We checked the internet again via my phone and located a few more exterior fairy doors downtown. There are a few more inside shops that we couldn't get to at the time, and more sprinkled around town that we intend to visit another time. More doors have popped up in Dexter and other surrounding areas. There are two that need posting in my apartment, though they must be for very tiny fairies as they are much smaller than the doors around Ann Arbor.  

Friday, October 7, 2011

The Madhouse Poetry Series at the Ugly Mug

Last Friday, after some wandering around looking for winter boots and a wizard's wand, Kimmy and I ended up at the Ugly Mug Cafe in Ypsilanti where my coworker had previously informed me we would find a poetry reading. Having majored in creative writing at university, I have been to a very small amount of readings, the majority of which were during class and the presenters were myself and my fellow classmates. I am not sure how I feel about poetry readings as I am somewhat biased against poetry, despite being a closet poet myself. I guess there is just too much crap out there for my dim view of poetry to brighten, but I am trying to think more positively about the subject as of late. Thus, we arrived at the Ugly Mug for the Madhouse Poetry Series, which included some live art done by Eric Steiger and my aforementioned coworker Ray Swaney

The Ugly Mug is exactly the kind of place I picture modern-day beatniks congregating. Kitschy decorations with concrete walls painted blue and fresh-made fancy coffee drinks served by girls in black plastic glasses and knit caps. So basically, my kind of place. It was a little crowded due to the reading and painting, but not uncomfortable, and I didn't mind waiting for what turned out to be the best hot caramel apple cider I've ever had, which I was persuaded into ordering by Queen Grimhilde in hag form.

While waiting in line, I listened a little bit to Kat Steih read, and I remember thinking this sounded like a good start to the evening. I was quite distracted, however, but the two painters. I've never heard of live art in a coffee house before, and I've always enjoyed watching artists on the street work during festivals and such.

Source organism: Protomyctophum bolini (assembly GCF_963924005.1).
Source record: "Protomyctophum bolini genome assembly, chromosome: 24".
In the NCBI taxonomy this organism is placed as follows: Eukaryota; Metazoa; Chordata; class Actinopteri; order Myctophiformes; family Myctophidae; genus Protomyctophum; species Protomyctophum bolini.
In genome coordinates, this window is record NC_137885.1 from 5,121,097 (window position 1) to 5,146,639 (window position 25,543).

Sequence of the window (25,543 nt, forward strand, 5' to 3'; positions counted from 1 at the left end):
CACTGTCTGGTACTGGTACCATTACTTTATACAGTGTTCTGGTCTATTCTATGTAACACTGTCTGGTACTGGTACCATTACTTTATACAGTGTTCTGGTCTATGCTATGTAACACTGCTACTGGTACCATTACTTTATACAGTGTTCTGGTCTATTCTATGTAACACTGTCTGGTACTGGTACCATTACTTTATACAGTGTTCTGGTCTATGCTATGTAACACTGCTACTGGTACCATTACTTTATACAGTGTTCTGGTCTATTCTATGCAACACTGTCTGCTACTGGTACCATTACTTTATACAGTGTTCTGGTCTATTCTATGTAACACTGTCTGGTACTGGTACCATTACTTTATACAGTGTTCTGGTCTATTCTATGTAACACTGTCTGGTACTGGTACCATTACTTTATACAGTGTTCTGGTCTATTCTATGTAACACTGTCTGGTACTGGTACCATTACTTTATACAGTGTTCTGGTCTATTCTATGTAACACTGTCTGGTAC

I was quite drawn to Eric Steiger's tortured faces in red and black on white paper. The contrast of the two paint colors was stark, startling, and delightful. I'm a huge fan of faces and expressions, and love to draw them myself, so this seemed a natural attraction to me. If I saw one of his pieces up for sale, I would probably buy it.

Ray was doing something very interesting that has me wanting to try my own hand at it: painting on a door. Ray's work is the kind of modern art I can appreciate. A little red square in the corner of a giant white canvas is stupid to me, but a shape on a vivid, evocative background reminiscent of a fish or a spinal cord I can get behind! Other work of his that I have seen brings to mind cubism, a movement that I rather enjoy because breaking things down into their basic components is one of my favorite things.

As for the poets, I didn't really hear too many of them. One in particular seemed to exemplify everything I hate about poetry readings. I will call him Bird Man because his work contained a lot of aviary imagery, either directly or implied. His ideas weren't particularly new, but when has that stopped any writer? What should have stopped him was phrases like "I looked up at something; it caught my eye." Well, duh, it caught your eye. If it hadn't, you wouldn't be telling us about it, now would you? He was exactly the kind of person I had in my college workshops whose work we spent the better part of class going over. 

Leo Jarret, the organizer, was the most powerful speaker. He was aggressive in his reading and his words were blunt. It was difficult not to pay attention to him. I sincerely hope that the Madhouse Poetry Series continues and draws in more assertive writers like him. Kimmy mentioned wanting to read her poetry one night, which I highly encourage. If I weren't so skittish about being spotlighted in body, I'd consider reading my own work. It's too bad I can't have someone else just read it for me. (Maybe if it were a performance piece...) 

Check out the next performance on October 28th, 7pm to 9pm at the Ugly Mug in Ypsilanti.